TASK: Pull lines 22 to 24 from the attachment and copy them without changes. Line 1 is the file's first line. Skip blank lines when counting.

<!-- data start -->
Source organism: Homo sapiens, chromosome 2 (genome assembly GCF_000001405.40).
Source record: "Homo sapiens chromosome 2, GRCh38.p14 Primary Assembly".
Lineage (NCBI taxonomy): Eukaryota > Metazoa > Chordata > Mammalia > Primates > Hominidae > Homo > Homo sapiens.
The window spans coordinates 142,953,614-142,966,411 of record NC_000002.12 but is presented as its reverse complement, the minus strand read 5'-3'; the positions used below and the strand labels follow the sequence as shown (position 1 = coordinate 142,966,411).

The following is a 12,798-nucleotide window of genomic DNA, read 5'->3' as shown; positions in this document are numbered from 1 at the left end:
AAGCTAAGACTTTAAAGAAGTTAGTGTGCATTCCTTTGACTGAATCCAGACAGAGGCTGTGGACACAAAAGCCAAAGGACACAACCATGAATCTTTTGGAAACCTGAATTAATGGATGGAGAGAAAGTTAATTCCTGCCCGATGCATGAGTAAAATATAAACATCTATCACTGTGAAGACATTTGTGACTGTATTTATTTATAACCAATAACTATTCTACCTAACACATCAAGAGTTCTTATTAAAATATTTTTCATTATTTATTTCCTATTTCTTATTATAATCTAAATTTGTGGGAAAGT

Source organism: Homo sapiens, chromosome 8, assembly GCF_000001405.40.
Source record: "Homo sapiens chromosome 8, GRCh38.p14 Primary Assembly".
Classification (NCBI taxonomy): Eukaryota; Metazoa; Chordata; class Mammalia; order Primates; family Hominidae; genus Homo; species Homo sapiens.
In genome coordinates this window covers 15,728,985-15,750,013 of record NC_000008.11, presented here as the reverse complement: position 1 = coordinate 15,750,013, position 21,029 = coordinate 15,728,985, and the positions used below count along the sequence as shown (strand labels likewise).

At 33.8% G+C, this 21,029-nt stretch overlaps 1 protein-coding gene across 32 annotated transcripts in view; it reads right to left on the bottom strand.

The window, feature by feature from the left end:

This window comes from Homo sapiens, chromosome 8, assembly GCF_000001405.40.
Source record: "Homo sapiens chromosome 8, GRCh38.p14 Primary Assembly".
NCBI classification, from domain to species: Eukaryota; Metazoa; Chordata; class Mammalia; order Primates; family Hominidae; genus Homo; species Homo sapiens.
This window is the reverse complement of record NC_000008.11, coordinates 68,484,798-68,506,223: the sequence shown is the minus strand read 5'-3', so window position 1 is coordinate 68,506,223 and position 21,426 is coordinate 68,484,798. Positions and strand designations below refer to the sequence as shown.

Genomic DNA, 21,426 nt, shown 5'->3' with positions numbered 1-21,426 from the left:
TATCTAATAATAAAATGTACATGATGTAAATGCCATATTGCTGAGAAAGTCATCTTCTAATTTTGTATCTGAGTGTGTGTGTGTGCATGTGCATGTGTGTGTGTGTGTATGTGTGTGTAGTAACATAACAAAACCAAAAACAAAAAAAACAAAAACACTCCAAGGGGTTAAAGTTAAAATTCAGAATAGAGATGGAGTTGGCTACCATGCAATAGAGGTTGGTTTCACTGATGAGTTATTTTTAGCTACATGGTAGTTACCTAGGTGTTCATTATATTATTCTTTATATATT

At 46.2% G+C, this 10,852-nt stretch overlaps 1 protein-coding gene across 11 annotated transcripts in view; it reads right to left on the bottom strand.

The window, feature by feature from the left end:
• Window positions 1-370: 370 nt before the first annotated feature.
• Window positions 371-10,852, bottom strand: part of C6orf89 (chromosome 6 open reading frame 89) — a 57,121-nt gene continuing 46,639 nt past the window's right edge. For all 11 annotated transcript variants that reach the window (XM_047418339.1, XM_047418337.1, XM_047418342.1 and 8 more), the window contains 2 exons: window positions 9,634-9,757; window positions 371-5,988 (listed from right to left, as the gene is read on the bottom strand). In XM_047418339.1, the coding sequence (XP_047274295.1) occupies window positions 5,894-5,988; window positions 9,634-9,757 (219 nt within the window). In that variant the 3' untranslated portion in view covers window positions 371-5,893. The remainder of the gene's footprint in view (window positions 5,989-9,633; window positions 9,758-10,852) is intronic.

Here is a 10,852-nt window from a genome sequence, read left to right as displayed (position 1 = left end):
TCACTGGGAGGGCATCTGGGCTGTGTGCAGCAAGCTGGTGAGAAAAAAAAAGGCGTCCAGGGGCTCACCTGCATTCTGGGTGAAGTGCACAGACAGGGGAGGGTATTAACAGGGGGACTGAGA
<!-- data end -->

• Window positions 371-10,852, bottom strand: part of C6orf89 (chromosome 6 open reading frame 89) — a 57,121-nt gene continuing 46,639 nt past the window's right edge. For all 11 annotated transcript variants that reach the window (XM_047418339.1, XM_047418337.1, XM_047418342.1 and 8 more), the window contains 2 exons: window positions 9,634-9,757; window positions 371-5,988 (listed from right to left, as the gene is read on the bottom strand). In XM_047418339.1, the coding sequence (XP_047274295.1) occupies window positions 5,894-5,988; window positions 9,634-9,757 (219 nt within the window). In that variant the 3' untranslated portion in view covers window positions 371-5,893. The remainder of the gene's footprint in view (window positions 5,989-9,633; window positions 9,758-10,852) is intronic.

Here is a 10,852-nt window from a genome sequence, read left to right as displayed (position 1 = left end):
TCACTGGGAGGGCATCTGGGCTGTGTGCAGCAAGCTGGTGAGAAAAAAAAAGGCGTCCAGGGGCTCACCTGCATTCTGGGTGAAGTGCACAGACAGGGGAGGGTATTAACAGGGGGACTGAGA